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Robin2
20-10-2013, 10:54 AM
Hi, I'm new here.

I am planning to add stepper motors to a Chester Cobra / SiegC1 lathe with a view to experimenting with CNC and creating a 3D printer. (I don't have space for a larger lathe or for a lathe + a 3D printer).

I haven't seen it explained anywhere how to set the lathe tool tip reliably and accurately at a known distance from the centre of revolution of the lathe - I think this is the X0 position.

I can imagine putting a piece of silver steel in the chuck and moving the tool until it is touching the bar. One would then know that the tool was half the diameter from the lathe centre line.

But you can't do this if you want to change a tool after you have a piece of material in the chuck.

I suspect there is a blindingly simple solution but I haven't figured it out?

What is the proper procedure for establishing a known position on the X axis?

Thanks

...R

thomashomer1986
20-10-2013, 11:54 AM
put some old stock material in the chuck, take a cut on the diameter, measure the size accurately and then input half of that size into your x offsets. make sure your tool is set at the correct center height.

Jonathan
20-10-2013, 01:03 PM
Touching the tool on a piece of silver steel is unlikely to get great accuracy as it doesn't account for the runout of the chuck. It's also hard to judge when the tool is just touching.

You could make a light test cut with the tool, measure the diameter of what it just cut and use that value to set the tool distance from the centerline. The problem with that is, as you say, once you change the tool you need to do it again. That's why people get accurate toolposts which allow you to change the tool holder, go back to the first one and still have the tool in the same position to within a decent tolerance. Clearly you need one holder for each tool.

Another option is clamp lots of tools to the machine on a plate, then move/offset to each tool position. It's probably only worth it if you're making lots of the same part.

You might be interested in my CNC lathe build log here:
http://www.mycncuk.com/forums/lathe-build-logs/4497-micro-lathe-zero-backlash*-conversion.html

One day I might actually use it!

Robin2
20-10-2013, 05:25 PM
@Jonathan, thanks. I had already found your blog - that's what drew me to this forum.

I guess I need to keep thinking about my problem. Having several preset toolholders is not an option - I don't plan to use it so much that would justify them.

I thought I had created the thread under the heading "help" rather than "build log" - is it possible to change it?

...R

Robin2
20-10-2013, 07:33 PM
Somebody seems to have responded to my request to change the title from "build log" to "help" - but in the process this thread seems to have moved to an altogether different place. I hadn't expected that?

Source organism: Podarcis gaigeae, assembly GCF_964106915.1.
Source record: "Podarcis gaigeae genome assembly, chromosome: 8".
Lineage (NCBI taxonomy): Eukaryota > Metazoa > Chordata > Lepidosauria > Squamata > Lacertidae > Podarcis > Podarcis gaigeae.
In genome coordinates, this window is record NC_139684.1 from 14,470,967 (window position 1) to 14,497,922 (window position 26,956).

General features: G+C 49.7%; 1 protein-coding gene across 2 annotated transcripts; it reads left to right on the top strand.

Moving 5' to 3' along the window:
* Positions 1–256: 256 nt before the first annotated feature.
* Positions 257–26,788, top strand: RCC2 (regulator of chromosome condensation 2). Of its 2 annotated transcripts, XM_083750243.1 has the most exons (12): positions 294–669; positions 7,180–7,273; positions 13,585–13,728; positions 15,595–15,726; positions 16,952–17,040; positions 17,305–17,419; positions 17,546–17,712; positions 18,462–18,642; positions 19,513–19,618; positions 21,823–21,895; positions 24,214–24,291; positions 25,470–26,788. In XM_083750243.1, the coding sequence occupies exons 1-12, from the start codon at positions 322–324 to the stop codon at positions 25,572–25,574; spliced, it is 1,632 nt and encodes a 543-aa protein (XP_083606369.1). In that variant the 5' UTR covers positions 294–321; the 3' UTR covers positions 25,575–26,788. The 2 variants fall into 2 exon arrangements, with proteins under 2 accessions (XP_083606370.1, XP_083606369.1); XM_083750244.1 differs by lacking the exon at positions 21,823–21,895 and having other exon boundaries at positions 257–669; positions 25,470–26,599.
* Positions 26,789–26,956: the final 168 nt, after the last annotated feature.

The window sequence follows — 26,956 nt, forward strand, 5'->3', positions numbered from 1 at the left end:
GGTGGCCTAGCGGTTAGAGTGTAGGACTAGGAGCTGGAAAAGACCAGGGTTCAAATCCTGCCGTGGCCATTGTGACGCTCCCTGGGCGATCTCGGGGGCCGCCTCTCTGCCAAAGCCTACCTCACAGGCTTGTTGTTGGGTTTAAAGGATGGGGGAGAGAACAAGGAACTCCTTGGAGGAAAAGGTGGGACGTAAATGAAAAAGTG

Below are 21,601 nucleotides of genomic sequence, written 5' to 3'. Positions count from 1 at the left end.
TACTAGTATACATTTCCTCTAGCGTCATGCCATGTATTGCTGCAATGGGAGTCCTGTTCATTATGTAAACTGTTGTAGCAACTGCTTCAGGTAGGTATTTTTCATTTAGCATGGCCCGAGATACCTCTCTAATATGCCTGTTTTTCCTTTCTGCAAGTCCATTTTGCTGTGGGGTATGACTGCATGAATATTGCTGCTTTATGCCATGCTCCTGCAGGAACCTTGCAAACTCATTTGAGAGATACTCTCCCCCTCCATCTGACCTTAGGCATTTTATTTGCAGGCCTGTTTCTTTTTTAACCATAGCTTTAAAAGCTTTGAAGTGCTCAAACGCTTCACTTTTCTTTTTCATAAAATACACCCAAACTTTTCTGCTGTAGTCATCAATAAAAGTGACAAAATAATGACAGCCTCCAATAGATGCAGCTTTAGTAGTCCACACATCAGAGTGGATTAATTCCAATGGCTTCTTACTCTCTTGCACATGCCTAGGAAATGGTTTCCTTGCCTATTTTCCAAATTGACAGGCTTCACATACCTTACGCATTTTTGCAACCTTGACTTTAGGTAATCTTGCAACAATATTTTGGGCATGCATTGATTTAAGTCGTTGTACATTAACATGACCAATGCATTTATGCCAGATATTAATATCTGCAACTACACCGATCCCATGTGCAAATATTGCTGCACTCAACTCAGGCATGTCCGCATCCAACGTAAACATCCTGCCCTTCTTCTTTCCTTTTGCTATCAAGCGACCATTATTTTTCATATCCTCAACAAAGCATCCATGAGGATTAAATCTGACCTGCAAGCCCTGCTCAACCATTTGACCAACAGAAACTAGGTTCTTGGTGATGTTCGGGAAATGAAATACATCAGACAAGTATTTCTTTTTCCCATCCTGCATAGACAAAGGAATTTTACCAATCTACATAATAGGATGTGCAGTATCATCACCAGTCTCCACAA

...R

m_c
20-10-2013, 07:49 PM
Without having various preset toolholders, there are only two reliable options.
1) take a skim cut and measure.
2) use a probe. However for the cost of an accurate probe, you'll be able to buy lots of toolholders!

Getting a QCTP can't be recommended highly enough. They save lots of time, and once you've got one you'll wonder how you ever managed without one.

Robin2
20-10-2013, 08:18 PM
How do you preset the tools in the quick-change toolpost?

I thought all a QCTP did was to install the tool at the correct height? Can't you rotate the toolpost holder to change the angle of the cutting tip?

I presume if you take a skim cut it is essential not to move the tool until after you have measured the effect?

With apologies to everyone who already knows all this ...

...R

m_c
20-10-2013, 11:37 PM
How do you preset the tools in the quick-change toolpost?
The same as you would in a normal toolpost

I thought all a QCTP did was to install the tool at the correct height? Can't you rotate the toolpost holder to change the angle of the cutting tip?
Once a tool is setup in a QCTP holder, it's just a case of swapping the holders, and the tool should remain in the same position.

I presume if you take a skim cut it is essential not to move the tool until after you have measured the effect?
Yes.
Using a QCTP, you'd setup each tool in it's own holder, take a skim cut with each tool, and store the offsets for that tool within the software. Then it's just a case of telling the software what tool is installed.
The only issue is on startup, you need to reference the X-axis, which can be done in one of two ways.
Either you setup one tool as a master tool, which all other tools have their offsets stored from, so when you startup/need to recover from loss of position, you take a skim cut with any tool, measure and use the measurement to set the axis position;
The alternative is install a home sensor (highly recommended as it makes starting up or recovering from crashes easy), and then it's just a case of homing the lathe at startup/after loss of position.

With apologies to everyone who already knows all this ...

No need to apologise. Setting up lathe tools initially can be a bit intimidating, but once you've got a couple setup, things start to make sense.